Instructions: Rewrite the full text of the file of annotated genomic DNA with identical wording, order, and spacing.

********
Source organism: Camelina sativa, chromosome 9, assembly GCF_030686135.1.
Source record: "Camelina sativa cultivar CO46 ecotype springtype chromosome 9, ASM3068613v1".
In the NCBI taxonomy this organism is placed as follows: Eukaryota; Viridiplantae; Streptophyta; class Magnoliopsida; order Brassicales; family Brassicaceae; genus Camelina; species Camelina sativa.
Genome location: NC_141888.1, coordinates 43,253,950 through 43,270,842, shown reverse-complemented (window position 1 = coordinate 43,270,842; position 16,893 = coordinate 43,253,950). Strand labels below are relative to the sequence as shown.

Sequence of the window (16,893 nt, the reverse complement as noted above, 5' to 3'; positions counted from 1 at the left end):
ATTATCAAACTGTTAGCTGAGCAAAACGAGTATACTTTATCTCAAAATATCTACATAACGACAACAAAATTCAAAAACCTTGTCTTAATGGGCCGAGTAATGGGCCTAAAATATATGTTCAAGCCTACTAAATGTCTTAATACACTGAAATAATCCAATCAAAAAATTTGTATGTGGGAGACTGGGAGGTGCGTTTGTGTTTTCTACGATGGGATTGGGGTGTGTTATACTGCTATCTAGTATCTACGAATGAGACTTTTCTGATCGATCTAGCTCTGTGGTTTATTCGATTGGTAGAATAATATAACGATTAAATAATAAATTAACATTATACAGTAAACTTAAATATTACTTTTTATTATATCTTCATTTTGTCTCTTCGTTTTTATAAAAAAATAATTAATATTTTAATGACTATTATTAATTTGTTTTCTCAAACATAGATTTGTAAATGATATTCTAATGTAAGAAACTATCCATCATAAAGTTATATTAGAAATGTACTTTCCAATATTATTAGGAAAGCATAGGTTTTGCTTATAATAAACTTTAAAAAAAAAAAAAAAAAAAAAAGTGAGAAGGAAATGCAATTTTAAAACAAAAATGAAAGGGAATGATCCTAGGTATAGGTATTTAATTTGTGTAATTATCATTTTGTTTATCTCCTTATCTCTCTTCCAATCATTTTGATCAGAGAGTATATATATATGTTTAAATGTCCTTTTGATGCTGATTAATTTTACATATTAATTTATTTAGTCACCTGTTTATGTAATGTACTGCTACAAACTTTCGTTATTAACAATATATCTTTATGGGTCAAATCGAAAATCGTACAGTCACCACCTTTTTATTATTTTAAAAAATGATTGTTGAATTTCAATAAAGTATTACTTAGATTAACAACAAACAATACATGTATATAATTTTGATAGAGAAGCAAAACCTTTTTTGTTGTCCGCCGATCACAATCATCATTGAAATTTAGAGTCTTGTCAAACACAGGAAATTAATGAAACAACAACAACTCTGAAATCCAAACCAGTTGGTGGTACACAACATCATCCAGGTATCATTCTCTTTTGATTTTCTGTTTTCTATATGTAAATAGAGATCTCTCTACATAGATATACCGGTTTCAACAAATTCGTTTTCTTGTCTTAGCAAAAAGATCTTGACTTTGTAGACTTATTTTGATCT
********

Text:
Source organism: Camelina sativa, chromosome 9, assembly GCF_030686135.1.
Source record: "Camelina sativa cultivar CO46 ecotype springtype chromosome 9, ASM3068613v1".
In the NCBI taxonomy this organism is placed as follows: Eukaryota; Viridiplantae; Streptophyta; class Magnoliopsida; order Brassicales; family Brassicaceae; genus Camelina; species Camelina sativa.
Genome location: NC_141888.1, coordinates 43,253,950 through 43,270,842, shown reverse-complemented (window position 1 = coordinate 43,270,842; position 16,893 = coordinate 43,253,950). Strand labels below are relative to the sequence as shown.

Sequence of the window (16,893 nt, the reverse complement as noted above, 5' to 3'; positions counted from 1 at the left end):
ATTATCAAACTGTTAGCTGAGCAAAACGAGTATACTTTATCTCAAAATATCTACATAACGACAACAAAATTCAAAAACCTTGTCTTAATGGGCCGAGTAATGGGCCTAAAATATATGTTCAAGCCTACTAAATGTCTTAATACACTGAAATAATCCAATCAAAAAATTTGTATGTGGGAGACTGGGAGGTGCGTTTGTGTTTTCTACGATGGGATTGGGGTGTGTTATACTGCTATCTAGTATCTACGAATGAGACTTTTCTGATCGATCTAGCTCTGTGGTTTATTCGATTGGTAGAATAATATAACGATTAAATAATAAATTAACATTATACAGTAAACTTAAATATTACTTTTTATTATATCTTCATTTTGTCTCTTCGTTTTTATAAAAAAATAATTAATATTTTAATGACTATTATTAATTTGTTTTCTCAAACATAGATTTGTAAATGATATTCTAATGTAAGAAACTATCCATCATAAAGTTATATTAGAAATGTACTTTCCAATATTATTAGGAAAGCATAGGTTTTGCTTATAATAAACTTTAAAAAAAAAAAAAAAAAAAAAAGTGAGAAGGAAATGCAATTTTAAAACAAAAATGAAAGGGAATGATCCTAGGTATAGGTATTTAATTTGTGTAATTATCATTTTGTTTATCTCCTTATCTCTCTTCCAATCATTTTGATCAGAGAGTATATATATATGTTTAAATGTCCTTTTGATGCTGATTAATTTTACATATTAATTTATTTAGTCACCTGTTTATGTAATGTACTGCTACAAACTTTCGTTATTAACAATATATCTTTATGGGTCAAATCGAAAATCGTACAGTCACCACCTTTTTATTATTTTAAAAAATGATTGTTGAATTTCAATAAAGTATTACTTAGATTAACAACAAACAATACATGTATATAATTTTGATAGAGAAGCAAAACCTTTTTTGTTGTCCGCCGATCACAATCATCATTGAAATTTAGAGTCTTGTCAAACACAGGAAATTAATGAAACAACAACAACTCTGAAATCCAAACCAGTTGGTGGTACACAACATCATCCAGGTATCATTCTCTTTTGATTTTCTGTTTTCTATATGTAAATAGAGATCTCTCTACATAGATATACCGGTTTCAACAAATTCGTTTTCTTGTCTTAGCAAAAAGATCTTGACTTTGTAGACTTATTTTGATCT